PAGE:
Quantum Alliance Initiative Key Principles
Industry first. QAI knows that the reason the U.S. is leading the race to the world’s first quantum computer is due to the power of free markets and American industry. The Initiative seeks to continue promoting a landscape in which private industry leads the world in developing a universal quantum computer, ensuring that undue regulations do not inhibit innovation while encouraging mutually beneficial private-public partnerships.
National security first. Because a future quantum computer will be able to hack into and disrupt nearly all information technology, the development of quantum technology is not merely a scientific and economic consideration, but also a strategic national security concern.
Whereas much of the economic incentive to develop a quantum computer lies in the private sector, market forces have not and will not catalyze industry to develop quantum cybersecurity in the necessary timeframe. Because of the security threat to the power grid, food and water supply, and defense networks, the United States government must take a central role in actively developing, commercializing, and implementing effective quantum cybersecurity measures, before the advent of a quantum computer powerful enough to hack into asymmetric encryption.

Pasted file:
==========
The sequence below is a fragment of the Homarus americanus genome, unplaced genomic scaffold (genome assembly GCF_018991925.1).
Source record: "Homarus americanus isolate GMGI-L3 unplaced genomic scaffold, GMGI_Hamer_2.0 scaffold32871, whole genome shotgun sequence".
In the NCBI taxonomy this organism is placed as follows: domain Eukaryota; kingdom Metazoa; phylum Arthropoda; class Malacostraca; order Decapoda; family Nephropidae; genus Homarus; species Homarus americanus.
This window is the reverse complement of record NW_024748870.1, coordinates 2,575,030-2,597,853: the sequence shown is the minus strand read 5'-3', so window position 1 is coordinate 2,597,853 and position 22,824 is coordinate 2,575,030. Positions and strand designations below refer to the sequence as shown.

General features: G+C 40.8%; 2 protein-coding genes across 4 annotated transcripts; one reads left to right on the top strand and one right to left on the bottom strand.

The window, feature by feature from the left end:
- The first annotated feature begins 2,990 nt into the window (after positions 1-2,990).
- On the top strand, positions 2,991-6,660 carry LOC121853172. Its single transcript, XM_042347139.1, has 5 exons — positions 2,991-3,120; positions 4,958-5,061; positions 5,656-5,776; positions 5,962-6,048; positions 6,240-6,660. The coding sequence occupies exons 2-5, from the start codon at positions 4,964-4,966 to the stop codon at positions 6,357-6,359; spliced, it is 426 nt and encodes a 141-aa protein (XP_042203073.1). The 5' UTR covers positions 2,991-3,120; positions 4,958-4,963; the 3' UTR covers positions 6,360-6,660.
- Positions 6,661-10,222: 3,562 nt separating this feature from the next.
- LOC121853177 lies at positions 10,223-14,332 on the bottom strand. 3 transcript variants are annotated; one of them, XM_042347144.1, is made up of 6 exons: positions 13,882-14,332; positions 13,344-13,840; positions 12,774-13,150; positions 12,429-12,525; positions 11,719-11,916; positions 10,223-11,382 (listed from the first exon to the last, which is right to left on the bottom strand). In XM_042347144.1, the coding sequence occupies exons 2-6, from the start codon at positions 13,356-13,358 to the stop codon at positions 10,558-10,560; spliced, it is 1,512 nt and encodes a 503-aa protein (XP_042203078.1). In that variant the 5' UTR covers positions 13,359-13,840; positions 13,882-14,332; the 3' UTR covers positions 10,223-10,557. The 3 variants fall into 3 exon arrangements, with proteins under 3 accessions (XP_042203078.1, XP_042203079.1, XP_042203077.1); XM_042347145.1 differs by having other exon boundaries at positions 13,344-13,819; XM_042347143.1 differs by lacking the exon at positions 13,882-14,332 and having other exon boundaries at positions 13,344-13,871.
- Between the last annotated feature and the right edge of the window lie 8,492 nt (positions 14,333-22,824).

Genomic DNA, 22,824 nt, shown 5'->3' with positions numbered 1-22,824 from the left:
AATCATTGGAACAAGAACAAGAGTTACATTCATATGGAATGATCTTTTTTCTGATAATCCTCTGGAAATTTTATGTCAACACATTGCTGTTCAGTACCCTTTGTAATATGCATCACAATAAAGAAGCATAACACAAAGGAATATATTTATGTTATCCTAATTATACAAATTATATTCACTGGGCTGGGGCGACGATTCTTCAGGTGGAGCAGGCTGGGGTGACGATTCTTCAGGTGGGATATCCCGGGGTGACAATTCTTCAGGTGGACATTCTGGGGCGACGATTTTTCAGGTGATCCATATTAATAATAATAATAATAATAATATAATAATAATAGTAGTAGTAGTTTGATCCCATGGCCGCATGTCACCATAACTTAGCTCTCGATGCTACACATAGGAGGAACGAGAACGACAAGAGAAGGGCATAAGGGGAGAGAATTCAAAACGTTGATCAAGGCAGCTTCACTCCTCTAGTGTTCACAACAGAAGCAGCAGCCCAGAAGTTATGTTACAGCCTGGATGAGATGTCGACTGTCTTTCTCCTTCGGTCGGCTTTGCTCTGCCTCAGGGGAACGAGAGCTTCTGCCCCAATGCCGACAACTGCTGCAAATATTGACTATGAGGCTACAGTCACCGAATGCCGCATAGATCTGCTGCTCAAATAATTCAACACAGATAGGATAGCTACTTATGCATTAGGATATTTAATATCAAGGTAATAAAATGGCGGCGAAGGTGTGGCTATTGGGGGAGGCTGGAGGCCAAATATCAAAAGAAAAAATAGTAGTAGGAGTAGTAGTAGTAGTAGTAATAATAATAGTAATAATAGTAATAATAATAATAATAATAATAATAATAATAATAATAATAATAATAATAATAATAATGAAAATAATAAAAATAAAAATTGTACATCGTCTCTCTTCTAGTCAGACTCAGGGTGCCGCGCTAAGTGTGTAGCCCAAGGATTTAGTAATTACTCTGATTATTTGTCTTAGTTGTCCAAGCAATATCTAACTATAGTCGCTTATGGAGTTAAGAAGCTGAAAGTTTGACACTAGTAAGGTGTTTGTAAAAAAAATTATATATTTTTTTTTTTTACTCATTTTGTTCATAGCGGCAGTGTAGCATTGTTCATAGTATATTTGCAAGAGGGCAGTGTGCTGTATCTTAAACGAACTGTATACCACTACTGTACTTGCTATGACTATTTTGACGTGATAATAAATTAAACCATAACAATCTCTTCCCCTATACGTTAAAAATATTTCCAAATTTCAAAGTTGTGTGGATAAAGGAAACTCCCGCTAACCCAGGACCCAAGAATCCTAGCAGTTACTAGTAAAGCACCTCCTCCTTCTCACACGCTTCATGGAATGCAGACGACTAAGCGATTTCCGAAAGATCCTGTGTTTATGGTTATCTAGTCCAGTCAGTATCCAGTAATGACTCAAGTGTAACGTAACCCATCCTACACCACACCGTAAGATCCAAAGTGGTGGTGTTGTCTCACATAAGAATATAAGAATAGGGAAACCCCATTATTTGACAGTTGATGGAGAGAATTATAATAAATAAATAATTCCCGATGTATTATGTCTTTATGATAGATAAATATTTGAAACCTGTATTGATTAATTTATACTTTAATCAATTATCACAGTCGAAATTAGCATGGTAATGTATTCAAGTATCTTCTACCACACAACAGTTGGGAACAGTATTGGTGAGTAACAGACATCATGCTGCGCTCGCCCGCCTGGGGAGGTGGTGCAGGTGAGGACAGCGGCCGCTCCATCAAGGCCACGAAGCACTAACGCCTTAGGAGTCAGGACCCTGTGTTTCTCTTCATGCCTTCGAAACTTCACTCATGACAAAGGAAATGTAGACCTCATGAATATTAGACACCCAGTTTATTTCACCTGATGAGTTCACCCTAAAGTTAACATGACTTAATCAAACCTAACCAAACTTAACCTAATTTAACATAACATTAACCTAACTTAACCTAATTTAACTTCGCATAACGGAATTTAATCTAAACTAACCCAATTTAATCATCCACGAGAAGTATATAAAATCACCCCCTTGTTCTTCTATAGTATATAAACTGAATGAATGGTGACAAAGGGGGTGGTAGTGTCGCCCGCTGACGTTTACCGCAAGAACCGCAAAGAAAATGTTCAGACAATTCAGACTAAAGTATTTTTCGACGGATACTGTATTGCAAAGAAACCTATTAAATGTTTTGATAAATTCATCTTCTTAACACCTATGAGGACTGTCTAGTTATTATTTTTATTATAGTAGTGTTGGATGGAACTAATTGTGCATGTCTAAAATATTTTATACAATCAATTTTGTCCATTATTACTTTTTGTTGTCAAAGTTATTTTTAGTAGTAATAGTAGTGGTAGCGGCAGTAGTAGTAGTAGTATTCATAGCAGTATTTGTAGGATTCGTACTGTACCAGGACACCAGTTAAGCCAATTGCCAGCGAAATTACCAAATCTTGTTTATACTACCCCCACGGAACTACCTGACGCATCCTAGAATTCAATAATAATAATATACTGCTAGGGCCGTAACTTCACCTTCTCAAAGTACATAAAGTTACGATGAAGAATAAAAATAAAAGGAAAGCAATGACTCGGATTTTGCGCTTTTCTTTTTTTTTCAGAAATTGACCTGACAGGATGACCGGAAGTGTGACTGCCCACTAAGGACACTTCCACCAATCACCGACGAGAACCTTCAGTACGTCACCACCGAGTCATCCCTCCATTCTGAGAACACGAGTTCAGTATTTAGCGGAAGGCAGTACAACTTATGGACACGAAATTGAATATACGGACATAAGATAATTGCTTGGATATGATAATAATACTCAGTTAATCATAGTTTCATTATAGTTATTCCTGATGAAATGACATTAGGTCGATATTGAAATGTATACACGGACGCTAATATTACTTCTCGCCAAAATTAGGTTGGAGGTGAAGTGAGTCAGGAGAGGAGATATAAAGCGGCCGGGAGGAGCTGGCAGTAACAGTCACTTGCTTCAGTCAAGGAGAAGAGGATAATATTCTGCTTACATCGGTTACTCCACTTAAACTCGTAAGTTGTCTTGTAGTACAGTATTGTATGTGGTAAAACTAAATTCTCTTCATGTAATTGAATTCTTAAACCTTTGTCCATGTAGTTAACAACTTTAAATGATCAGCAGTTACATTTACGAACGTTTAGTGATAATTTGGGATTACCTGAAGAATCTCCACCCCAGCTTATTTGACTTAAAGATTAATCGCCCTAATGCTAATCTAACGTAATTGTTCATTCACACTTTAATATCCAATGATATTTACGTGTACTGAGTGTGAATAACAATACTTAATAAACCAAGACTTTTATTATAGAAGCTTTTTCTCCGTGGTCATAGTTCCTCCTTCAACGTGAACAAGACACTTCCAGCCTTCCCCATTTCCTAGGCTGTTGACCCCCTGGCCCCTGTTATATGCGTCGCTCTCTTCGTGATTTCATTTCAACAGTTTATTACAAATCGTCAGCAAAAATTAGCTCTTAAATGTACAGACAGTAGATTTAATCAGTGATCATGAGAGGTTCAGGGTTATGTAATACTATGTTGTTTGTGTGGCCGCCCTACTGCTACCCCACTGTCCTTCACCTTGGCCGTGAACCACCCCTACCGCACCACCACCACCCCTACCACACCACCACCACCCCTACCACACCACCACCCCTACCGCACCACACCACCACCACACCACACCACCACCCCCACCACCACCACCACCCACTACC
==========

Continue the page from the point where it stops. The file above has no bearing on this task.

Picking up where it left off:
Alliances first. A crucial element of the U.S. government’s strategy to developing quantum cybersecurity must be working with our closest allies, many of whom are global leaders in quantum cybersecurity such as Canada, Australia, and the UK.
Such cooperation will allow the U.S. and her allies to fulfill the goal of realizing the world’s first universal quantum computer in a free, democratic society. This will effectively secure critical information in advance of the grave security threats posed by a quantum computer.
For example, one of the QAI’s initial efforts has included founding the U.S.-Canada Quantum Alliance with the cooperation of the University of Waterloo, Ontario and its “Quantum Valley.” The goal of the alliance is to generate—through reports, conferences, and strategic partnerships—a close cooperation between lawmakers, policy-makers, technologists, and industry leaders in both countries, for developing joint policies and pooling present and future resources in order to win the quantum race.
The eventual goal of the U.S.-Canada Quantum Alliance is to provide a model for an ever-expanding Quantum Alliance with other quantum-savvy allies such as Australia, Great Britain, and the countries of NATO, as well as Japan, Israel, and South Korea.
With such overarching goals in mind, QAI continues to explore the following critical issues related to quantum technology and strategic policy:
- The role of the federal government and makeup of public-private partnerships
- Necessary allotment and allocation of federal funds
- Requirements for STEM education and workforce training in quantum technology
- Ways to speed up the commercialization of quantum research
- Developing compliance and compatibility standards for quantum cybersecurity
- The relationship between quantum cybersecurity and intellectual property
- The balance between classified and unclassified research
- The intersection of quantum with emerging technologies such as artificial intelligence, 5G, blockchain, autonomous systems, and more